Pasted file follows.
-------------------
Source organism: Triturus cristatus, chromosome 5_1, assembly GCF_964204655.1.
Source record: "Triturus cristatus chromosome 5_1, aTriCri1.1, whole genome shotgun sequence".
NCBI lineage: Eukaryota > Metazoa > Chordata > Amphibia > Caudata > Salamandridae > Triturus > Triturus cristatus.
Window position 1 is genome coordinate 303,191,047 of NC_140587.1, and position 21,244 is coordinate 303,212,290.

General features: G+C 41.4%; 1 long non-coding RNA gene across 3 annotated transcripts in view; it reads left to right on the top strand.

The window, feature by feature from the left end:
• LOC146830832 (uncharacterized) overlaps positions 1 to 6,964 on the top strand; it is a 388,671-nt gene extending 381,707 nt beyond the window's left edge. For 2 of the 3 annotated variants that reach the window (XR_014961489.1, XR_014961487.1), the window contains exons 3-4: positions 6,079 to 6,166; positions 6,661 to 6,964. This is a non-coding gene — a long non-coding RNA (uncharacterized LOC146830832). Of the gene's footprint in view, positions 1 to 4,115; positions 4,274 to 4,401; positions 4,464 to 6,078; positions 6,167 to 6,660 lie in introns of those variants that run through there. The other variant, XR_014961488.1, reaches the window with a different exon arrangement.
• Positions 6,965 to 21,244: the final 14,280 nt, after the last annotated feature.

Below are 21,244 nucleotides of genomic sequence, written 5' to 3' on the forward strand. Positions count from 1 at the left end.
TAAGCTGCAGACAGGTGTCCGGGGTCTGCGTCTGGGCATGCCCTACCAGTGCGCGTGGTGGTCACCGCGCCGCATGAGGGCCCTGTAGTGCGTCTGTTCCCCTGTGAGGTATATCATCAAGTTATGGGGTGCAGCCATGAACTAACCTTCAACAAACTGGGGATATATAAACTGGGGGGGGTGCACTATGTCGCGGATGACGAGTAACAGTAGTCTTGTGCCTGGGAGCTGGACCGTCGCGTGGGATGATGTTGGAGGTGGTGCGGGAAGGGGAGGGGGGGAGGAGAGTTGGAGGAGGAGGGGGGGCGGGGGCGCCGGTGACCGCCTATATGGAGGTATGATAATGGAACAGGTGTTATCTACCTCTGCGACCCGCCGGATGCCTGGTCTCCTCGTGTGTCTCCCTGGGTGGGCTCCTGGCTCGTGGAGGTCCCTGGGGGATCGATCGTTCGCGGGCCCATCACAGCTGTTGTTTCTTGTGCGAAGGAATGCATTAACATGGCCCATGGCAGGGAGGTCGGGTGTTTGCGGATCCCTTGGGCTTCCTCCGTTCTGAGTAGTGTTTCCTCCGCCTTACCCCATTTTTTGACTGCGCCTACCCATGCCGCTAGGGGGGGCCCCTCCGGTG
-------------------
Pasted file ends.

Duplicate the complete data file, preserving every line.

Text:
Source organism: Triturus cristatus, chromosome 5_1, assembly GCF_964204655.1.
Source record: "Triturus cristatus chromosome 5_1, aTriCri1.1, whole genome shotgun sequence".
NCBI lineage: Eukaryota > Metazoa > Chordata > Amphibia > Caudata > Salamandridae > Triturus > Triturus cristatus.
Window position 1 is genome coordinate 303,191,047 of NC_140587.1, and position 21,244 is coordinate 303,212,290.

General features: G+C 41.4%; 1 long non-coding RNA gene across 3 annotated transcripts in view; it reads left to right on the top strand.

The window, feature by feature from the left end:
• LOC146830832 (uncharacterized) overlaps positions 1 to 6,964 on the top strand; it is a 388,671-nt gene extending 381,707 nt beyond the window's left edge. For 2 of the 3 annotated variants that reach the window (XR_014961489.1, XR_014961487.1), the window contains exons 3-4: positions 6,079 to 6,166; positions 6,661 to 6,964. This is a non-coding gene — a long non-coding RNA (uncharacterized LOC146830832). Of the gene's footprint in view, positions 1 to 4,115; positions 4,274 to 4,401; positions 4,464 to 6,078; positions 6,167 to 6,660 lie in introns of those variants that run through there. The other variant, XR_014961488.1, reaches the window with a different exon arrangement.
• Positions 6,965 to 21,244: the final 14,280 nt, after the last annotated feature.

Below are 21,244 nucleotides of genomic sequence, written 5' to 3' on the forward strand. Positions count from 1 at the left end.
TAAGCTGCAGACAGGTGTCCGGGGTCTGCGTCTGGGCATGCCCTACCAGTGCGCGTGGTGGTCACCGCGCCGCATGAGGGCCCTGTAGTGCGTCTGTTCCCCTGTGAGGTATATCATCAAGTTATGGGGTGCAGCCATGAACTAACCTTCAACAAACTGGGGATATATAAACTGGGGGGGGTGCACTATGTCGCGGATGACGAGTAACAGTAGTCTTGTGCCTGGGAGCTGGACCGTCGCGTGGGATGATGTTGGAGGTGGTGCGGGAAGGGGAGGGGGGGAGGAGAGTTGGAGGAGGAGGGGGGGCGGGGGCGCCGGTGACCGCCTATATGGAGGTATGATAATGGAACAGGTGTTATCTACCTCTGCGACCCGCCGGATGCCTGGTCTCCTCGTGTGTCTCCCTGGGTGGGCTCCTGGCTCGTGGAGGTCCCTGGGGGATCGATCGTTCGCGGGCCCATCACAGCTGTTGTTTCTTGTGCGAAGGAATGCATTAACATGGCCCATGGCAGGGAGGTCGGGTGTTTGCGGATCCCTTGGGCTTCCTCCGTTCTGAGTAGTGTTTCCTCCGCCTTACCCCATTTTTTGACTGCGCCTACCCATGCCGCTAGGGGGGGCCCCTCCGGTG